Please explain the following quote from Julius Caesar."And since you know you cannot see yourself So well as by reflection, I, your glass Will modestly discover to yourself That of yourself which...

Please explain the following quote from Julius Caesar.

"And since you know you cannot see yourself

So well as by reflection, I, your glass

Will modestly discover to yourself

That of yourself which you yet know not of."

 

Asked on by imjoe2001

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shakespeareguru's profile pic

shakespeareguru | Teacher | (Level 2) Educator

Posted on

I have re-written the quote (from Act I, scene ii) that you ask about.  It is important to learn the proper format for reprinting verse quotes from Shakespeare's plays.  If you would like to refrain from setting the quote in its proper line structure, then it must be written as follows:

And since you know you cannot see yourself/So well as by reflection, I, your glass/Will modestly discover to yourself/That of yourself which you yet know not of.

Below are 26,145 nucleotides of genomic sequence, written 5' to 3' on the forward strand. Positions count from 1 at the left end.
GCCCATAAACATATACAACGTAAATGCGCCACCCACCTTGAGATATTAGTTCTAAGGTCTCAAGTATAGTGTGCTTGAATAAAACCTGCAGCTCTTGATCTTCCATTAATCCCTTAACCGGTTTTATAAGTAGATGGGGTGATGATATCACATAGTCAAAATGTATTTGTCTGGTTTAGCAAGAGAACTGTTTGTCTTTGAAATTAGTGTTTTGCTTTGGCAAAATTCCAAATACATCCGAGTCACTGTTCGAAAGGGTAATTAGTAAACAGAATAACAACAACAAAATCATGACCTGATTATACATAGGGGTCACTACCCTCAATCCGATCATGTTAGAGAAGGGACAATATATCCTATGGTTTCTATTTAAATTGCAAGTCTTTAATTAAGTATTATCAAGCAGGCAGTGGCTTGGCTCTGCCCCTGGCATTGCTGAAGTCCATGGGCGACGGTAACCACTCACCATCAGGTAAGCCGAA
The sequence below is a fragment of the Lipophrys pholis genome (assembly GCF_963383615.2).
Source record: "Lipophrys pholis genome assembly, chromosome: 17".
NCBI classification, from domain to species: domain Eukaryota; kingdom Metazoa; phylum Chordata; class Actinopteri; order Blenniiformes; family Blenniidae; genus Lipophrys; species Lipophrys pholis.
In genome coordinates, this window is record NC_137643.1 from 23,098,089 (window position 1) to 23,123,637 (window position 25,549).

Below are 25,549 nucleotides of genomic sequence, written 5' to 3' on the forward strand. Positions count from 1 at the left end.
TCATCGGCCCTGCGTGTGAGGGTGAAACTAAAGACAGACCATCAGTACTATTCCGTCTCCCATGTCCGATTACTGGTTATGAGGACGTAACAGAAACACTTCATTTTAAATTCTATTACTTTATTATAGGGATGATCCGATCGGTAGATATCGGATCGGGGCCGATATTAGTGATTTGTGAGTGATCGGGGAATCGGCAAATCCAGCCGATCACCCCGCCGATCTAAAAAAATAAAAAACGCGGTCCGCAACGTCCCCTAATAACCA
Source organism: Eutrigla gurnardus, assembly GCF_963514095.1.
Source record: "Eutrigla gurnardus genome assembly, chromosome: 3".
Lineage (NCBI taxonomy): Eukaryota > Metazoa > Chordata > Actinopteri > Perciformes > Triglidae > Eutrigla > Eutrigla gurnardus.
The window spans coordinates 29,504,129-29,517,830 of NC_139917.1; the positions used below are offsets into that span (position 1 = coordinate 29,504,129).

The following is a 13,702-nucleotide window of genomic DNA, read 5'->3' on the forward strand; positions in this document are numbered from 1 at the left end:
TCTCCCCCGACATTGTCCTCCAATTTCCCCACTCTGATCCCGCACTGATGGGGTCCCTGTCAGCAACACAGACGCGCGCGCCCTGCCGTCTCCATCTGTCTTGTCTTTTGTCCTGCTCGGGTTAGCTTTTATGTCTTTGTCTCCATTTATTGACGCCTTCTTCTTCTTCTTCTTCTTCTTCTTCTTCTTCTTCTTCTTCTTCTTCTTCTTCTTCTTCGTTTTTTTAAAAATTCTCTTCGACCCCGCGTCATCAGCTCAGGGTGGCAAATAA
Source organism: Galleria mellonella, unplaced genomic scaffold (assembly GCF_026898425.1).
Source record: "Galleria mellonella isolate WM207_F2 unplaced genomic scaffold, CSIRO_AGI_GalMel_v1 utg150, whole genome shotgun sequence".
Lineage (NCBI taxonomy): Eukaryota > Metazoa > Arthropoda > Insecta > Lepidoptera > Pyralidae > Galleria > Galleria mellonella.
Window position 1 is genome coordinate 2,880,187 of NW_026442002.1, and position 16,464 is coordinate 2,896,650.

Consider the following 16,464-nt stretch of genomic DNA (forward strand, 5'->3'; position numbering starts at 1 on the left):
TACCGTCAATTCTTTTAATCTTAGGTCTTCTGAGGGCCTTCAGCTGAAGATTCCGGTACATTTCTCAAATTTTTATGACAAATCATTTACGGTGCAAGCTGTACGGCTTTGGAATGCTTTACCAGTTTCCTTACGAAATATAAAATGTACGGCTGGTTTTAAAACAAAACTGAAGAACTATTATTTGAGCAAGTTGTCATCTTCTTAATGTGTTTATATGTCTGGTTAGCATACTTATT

This format is key to retaining the structure of the lines of verse, including the capitalization of the words that begin each line.

Now to the meaning of the line. It is spoken by Cassius to Brutus as he begins his seduction of Brutus towards joining the conspiracy against Caesar.  Brutus has already mentioned to Cassius in line 38 that he is "[v]exed. . .[o]f late with passions of some difference," suggesting that he too, worries about Caesar being offered a crown.

In the line you have quoted, Cassius plays upon Brutus' internal strife, suggesting that he "knows" Brutus so well that he, by talking out loud about the things that Brutus is unwilling to mention, will show Brutus his own self.  Cassius is telling Brutus that, acting as his mirror, he can describe Brutus' inmost thoughts about Caesar and the state of affairs in Rome before Brutus is even aware that he thinks them.

For more on this "seduction" scene, please follow the links below.

acordes's profile pic

acordes | High School Teacher | (Level 1) Adjunct Educator

Posted on

Shakespeareguru is absolutely correct.  This is one of Cassius' most manipulative and clever techniques to get into Brutus' psychology.  Cassius does not let Brutus speak about who he is, rather, he will tell Brutus what to think about himself.

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